What I’ve been reading

Not as much as you’d think, given my unplanned 6-week blogging break. Buying a home and moving a family is… intense. As I become a homeowner for the first time (after renting for 22 years) most of my reading has been appliance and repair manuals, plus houseware reviews on Amazon. But Chicago is wonderful and Hyde Park is the perfect fit. In the meantime, I have read a little.

  1. The Nix, by Nathan Hill. Hyped as one of the best books of 2016, it’s another cynical novel about a frustrated English professor at a small US college. (“Write what you know” at work?) If you like over-the-top stereotypes for your book characters, this is the novel for you. I’m reminded of the question I’ve been asking myself ever since I immigrated: “Why is sarcasm wielded like a heavy and blunt instrument in America?” I prefer a more subtle wit.
  2. The Rise and Fall of Violent Crime in America by Barry Latzer. A no nonsense review of crime patterns since the 1930s. Informative but not particularly engaging. I’m helping launch an international crime lab with JPAL, and I expect the book to help me fake expertise.
  3. Ex Machina by Brian K. Vaughan. A graphic novel that has been perfectly described as the intersection of The Watchmen and The West Wing. A slightly inept superhero removes his mask to run for Mayor of New York, edging out Bloomberg in the post 9/11 election to run the city 2002-05. Vaughan also wrote We Stand On Guard, not as good as Ex Machina, but it’s about the US invasion of Canada and the resulting insurgency. For someone like me it’s like watching your parents fight.
  4. Underground Airlines, by Ben Winters. The Crittenden Compromise of 1860 tried (unsuccessfully) to avoid the US Civil War by constitutionally enshrining slave holding in the South. What if it had been passed, say because Lincoln was assassinated before he could take office? That’s the premise of this alternate US history, telling the story of a black bounty hunter who returns escaped slaves to the industrial mills in the last four states to use slavery in the 21st century. The book is so good that it deserves a post of its own, and that is the main reason why months have gone by without me writing about it.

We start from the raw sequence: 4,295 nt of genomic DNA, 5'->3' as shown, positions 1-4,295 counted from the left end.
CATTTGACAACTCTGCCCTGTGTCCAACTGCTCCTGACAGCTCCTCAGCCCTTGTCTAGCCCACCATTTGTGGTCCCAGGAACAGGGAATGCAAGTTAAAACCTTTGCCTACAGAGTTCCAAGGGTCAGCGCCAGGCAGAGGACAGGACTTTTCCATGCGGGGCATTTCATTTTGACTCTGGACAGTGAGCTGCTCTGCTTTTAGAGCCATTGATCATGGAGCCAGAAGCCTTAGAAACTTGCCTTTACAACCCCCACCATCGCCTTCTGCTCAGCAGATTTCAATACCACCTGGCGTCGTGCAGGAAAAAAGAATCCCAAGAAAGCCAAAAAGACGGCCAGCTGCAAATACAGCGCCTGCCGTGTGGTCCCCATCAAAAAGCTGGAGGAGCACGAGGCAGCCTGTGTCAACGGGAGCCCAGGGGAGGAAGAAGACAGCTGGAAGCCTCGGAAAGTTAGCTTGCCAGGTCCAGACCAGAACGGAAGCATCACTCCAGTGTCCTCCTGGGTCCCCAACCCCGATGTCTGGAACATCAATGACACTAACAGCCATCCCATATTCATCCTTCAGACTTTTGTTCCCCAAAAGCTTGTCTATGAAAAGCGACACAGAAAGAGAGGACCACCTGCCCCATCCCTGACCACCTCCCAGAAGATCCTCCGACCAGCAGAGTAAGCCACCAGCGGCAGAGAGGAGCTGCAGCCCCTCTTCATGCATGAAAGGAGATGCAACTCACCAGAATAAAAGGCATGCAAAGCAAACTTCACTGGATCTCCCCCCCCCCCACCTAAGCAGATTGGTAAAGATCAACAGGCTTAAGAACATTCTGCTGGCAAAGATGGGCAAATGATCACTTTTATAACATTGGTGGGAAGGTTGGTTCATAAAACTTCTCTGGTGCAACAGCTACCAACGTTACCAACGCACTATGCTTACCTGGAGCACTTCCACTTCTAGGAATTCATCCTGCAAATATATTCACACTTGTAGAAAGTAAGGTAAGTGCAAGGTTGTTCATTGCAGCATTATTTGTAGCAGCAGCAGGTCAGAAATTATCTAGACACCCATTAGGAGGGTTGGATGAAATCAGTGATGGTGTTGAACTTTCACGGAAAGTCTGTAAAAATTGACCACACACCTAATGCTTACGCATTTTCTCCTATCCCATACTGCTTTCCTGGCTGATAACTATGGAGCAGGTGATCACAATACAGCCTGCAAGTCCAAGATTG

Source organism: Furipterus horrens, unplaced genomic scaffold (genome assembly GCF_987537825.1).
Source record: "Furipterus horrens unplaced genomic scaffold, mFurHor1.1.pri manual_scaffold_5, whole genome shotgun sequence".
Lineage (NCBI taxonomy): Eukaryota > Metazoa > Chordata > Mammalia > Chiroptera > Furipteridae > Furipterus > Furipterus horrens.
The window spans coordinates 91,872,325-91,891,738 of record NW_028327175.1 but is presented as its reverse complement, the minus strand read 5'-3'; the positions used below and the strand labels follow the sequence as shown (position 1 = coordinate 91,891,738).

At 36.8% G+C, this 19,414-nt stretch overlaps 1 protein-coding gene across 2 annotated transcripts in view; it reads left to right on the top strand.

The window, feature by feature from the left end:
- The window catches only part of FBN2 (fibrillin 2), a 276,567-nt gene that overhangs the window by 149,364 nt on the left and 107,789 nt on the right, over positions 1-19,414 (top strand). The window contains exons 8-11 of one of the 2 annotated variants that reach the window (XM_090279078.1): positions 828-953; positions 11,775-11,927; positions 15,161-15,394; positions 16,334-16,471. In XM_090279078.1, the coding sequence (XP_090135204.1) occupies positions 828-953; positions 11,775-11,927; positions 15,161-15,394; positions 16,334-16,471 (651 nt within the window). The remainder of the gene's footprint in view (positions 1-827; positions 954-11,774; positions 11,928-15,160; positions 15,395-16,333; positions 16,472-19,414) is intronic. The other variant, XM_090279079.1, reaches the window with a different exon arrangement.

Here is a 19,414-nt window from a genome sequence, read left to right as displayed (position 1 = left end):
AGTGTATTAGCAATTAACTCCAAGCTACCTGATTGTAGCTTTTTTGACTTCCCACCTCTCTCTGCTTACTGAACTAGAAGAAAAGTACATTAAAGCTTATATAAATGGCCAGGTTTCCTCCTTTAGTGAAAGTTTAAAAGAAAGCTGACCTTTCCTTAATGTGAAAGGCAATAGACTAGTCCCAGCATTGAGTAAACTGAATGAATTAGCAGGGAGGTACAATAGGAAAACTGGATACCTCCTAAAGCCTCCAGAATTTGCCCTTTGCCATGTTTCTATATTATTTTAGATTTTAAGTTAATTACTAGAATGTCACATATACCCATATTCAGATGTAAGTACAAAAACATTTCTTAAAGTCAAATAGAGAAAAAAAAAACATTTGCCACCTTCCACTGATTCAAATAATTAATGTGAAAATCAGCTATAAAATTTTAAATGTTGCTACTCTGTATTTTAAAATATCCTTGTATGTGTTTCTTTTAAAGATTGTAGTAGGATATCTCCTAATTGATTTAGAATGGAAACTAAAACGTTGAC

5. The Empathy Exams by Leslie Jamison. Various excellent essays by the author of The Gin Closet. Chapter 6 is about her brother, and my coauthor, running a truly insane ultrarun through the wilds of Tennessee. Not a single mention of working on our paper during the trip, I note to myself privately.
  6. All the Birds in the Sky by Charlie Jane Anders. This would be a successful young adult book if it weren’t for the occasional raunchy sex scene. So think of it like Harry Potter for grownups, except Hogwarts is basically fighting MIT. If that sounds appealing to you then you will probably like this book.
  7. Please Like Me, Season 3. I was watching, not reading, what I still think is one of the best television shows out there, and perhaps my favorite comedy of all time. By and about a young Australian gay man, on romance, mental illness, and friendship. Subtle wit.